FLINT, Mich. (WJBK) - It has been almost two years, since the people of Flint started complaining about the dirty water coming out their taps.
Gov. Rick Snyder offered another apology and owned up to the water crisis bearing the bulk of the responsibility of what is happening in Flint.
But that wasn't enough to fully restore the public trust.
It's Tuesday night at the Torch Bar and Grill in Flint. The beer was cold and the tempers hot.
"The only reason he cares now is because he (expletive) up," said Ray Diem.
Diem has lived in Flint for 75 years. And he was not impressed with Gov. Rick Snyder's remarks on the water crisis in his State of the State address.
"Well that's great (Snyder plans to offer assistance)," Diem said. "I love that if it happens. But once the hoopla is over with, it probably won't happen."
Doubt runs deep in Flint where thousands of children were shown to have elevated levels of lead in their blood after a state appointed emergency manager approved a deal to switch the city's water source from Detroit to the Flint River
"They knew about the problems before anyone else knew about them," said John Guynn. "And they didn't do anything to prevent them from happening."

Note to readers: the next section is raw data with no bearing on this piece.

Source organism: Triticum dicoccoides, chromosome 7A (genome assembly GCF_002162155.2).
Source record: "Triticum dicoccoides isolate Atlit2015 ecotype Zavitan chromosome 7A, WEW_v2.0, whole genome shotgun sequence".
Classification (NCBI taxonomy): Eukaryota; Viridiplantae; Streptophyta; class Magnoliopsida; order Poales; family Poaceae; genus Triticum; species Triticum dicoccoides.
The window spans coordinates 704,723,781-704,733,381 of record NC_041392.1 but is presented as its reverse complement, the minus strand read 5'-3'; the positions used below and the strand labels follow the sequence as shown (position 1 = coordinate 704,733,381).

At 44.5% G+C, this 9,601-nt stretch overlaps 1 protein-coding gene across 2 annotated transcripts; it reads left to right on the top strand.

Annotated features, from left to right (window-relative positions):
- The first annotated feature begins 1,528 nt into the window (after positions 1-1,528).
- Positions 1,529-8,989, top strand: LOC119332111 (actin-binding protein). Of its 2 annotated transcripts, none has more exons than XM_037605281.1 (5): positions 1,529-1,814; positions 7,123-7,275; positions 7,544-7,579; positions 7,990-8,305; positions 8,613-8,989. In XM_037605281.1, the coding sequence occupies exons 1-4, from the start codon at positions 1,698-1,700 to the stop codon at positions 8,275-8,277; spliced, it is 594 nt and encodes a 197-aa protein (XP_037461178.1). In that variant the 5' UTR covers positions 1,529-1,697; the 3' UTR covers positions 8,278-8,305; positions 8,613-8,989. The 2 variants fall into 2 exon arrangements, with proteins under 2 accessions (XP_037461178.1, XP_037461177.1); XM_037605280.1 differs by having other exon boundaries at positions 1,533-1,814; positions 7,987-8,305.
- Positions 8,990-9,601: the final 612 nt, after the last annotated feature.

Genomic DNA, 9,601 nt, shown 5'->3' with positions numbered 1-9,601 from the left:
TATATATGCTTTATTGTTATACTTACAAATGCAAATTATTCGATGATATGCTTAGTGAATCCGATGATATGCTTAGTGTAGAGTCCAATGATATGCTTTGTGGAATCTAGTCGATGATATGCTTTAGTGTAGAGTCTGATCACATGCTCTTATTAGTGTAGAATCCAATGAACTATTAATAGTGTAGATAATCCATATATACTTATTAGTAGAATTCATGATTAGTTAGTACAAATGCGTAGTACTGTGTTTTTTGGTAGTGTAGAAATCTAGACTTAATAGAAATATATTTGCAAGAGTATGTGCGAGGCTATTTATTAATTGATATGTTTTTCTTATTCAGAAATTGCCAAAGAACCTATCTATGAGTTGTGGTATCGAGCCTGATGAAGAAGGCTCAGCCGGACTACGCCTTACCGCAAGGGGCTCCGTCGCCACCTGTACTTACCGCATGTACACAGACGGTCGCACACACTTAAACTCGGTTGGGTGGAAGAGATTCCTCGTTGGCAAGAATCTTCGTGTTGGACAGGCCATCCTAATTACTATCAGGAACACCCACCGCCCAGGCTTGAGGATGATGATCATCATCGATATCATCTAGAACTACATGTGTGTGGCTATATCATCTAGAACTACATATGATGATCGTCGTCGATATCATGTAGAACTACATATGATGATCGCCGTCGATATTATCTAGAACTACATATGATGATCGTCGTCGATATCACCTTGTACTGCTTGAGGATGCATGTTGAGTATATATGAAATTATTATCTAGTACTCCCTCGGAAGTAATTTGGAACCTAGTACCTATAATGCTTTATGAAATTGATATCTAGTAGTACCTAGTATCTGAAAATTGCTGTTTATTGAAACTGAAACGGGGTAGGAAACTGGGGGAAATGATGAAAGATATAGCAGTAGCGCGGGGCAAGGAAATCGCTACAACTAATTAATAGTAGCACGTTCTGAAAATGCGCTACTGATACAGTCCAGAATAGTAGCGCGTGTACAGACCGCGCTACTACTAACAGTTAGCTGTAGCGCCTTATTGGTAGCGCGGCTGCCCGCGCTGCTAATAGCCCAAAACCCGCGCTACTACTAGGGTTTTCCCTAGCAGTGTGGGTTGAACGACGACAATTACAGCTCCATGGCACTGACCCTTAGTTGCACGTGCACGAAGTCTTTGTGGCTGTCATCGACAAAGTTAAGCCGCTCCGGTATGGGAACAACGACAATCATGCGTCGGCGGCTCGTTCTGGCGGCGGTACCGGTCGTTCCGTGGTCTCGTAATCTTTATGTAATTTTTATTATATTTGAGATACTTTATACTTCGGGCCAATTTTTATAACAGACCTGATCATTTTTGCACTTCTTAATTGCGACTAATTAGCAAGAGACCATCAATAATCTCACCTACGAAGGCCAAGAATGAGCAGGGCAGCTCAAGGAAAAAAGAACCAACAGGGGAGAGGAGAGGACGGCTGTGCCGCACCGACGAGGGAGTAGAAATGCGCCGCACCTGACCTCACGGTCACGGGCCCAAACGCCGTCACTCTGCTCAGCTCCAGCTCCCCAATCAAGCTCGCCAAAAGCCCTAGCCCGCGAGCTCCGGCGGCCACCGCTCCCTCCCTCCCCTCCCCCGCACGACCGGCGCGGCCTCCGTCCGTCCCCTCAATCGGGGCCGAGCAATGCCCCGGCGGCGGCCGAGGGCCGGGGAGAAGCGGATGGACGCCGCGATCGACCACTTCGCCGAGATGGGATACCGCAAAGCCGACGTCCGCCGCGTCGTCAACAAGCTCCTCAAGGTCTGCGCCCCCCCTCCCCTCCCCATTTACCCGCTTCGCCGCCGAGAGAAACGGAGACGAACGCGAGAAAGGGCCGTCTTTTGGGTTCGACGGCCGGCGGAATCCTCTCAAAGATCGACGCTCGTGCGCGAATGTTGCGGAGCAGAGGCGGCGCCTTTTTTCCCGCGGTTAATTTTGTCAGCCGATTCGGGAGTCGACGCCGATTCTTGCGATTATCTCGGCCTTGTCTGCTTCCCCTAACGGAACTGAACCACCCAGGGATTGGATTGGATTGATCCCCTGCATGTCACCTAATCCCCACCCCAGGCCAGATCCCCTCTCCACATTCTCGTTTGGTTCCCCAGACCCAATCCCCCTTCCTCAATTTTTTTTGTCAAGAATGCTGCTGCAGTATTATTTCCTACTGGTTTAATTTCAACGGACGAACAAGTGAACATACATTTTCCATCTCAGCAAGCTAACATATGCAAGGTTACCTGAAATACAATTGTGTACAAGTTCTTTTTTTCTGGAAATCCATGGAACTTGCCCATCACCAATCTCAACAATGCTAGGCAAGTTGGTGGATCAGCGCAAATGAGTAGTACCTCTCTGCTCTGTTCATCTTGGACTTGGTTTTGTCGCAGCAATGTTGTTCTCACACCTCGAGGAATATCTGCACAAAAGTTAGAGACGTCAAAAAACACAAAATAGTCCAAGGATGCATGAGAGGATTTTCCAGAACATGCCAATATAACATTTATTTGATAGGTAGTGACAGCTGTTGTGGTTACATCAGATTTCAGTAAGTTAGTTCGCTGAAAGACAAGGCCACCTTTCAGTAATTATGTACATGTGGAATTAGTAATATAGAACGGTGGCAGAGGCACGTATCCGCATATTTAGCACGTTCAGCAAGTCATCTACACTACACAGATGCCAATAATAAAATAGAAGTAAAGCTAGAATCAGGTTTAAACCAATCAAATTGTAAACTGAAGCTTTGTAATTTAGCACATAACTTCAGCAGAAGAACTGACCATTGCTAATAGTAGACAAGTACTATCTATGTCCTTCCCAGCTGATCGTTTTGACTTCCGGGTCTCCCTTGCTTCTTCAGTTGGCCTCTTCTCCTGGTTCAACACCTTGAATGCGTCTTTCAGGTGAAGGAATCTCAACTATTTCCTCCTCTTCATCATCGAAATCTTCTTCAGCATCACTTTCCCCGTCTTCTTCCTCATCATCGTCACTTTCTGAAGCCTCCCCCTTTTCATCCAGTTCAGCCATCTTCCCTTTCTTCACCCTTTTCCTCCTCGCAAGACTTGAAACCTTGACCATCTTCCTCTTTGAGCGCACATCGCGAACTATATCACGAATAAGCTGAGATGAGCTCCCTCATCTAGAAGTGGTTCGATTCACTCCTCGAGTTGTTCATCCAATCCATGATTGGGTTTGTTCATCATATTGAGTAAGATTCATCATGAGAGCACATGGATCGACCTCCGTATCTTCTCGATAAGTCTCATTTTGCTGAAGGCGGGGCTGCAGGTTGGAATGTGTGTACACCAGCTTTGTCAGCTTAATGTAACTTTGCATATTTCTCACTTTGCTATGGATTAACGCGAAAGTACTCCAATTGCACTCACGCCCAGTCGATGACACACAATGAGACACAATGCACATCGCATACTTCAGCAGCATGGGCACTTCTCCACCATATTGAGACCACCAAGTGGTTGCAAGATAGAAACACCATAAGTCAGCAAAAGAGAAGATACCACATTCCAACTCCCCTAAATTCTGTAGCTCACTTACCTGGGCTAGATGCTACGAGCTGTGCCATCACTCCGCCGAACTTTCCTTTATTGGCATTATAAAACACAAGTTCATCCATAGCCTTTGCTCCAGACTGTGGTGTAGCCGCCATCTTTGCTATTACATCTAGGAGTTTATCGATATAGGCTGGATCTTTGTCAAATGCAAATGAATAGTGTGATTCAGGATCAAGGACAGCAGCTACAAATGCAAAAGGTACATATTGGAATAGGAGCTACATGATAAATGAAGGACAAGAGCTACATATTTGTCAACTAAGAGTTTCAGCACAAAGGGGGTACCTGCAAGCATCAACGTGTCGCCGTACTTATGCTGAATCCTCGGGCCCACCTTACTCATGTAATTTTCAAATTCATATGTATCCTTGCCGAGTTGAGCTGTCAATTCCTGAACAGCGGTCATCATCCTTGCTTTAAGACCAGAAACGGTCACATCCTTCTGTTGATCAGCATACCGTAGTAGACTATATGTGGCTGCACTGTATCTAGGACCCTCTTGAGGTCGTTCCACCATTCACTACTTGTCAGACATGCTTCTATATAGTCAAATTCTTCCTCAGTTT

Snyder vowed to provide long term support for Flint. In the meantime he's sending more National Guard troops to the city.
He is appealing the President Barack Obama's refusal to declare a federal disaster there.
Snyder is asking the legislature for nearly $30 million that will, among other things, cover the cost of bottled water, national guardsmen and unpaid water bills because people here cannot drink it.
"He's committed to the long term solution to this," said resident Kathleen Gazall. "I think that will bring reassurance to people and residents in the city of Flint."
Snyder's mea culpa for Flint's water woes met mixed reviews.
"He's the guy that put the guy in here who did this thing," Diem said.
As did his promises.
FOX 2: "Given how this was handled initially, do you trust Gov. Snyder to do everything that he can and what's necessary to fix this problem?"
"Given the issues up to this point," said resident Kip Darcy. "It's now become a collaborative effort. We've called in Washington DC so we don't have full trust in the state to solve it alone."
Their skepticism is strong. Their optimism stronger.
"We're going to move forward and fix the problem and be Flint strong because we have to," said one resident.
The big fix for Flint is replacing lead water lines underground. Mayor Karen Weaver says that would cost more than a billion dollars.
She just met with President Barack Obama but no word on if the white house will help make that happen.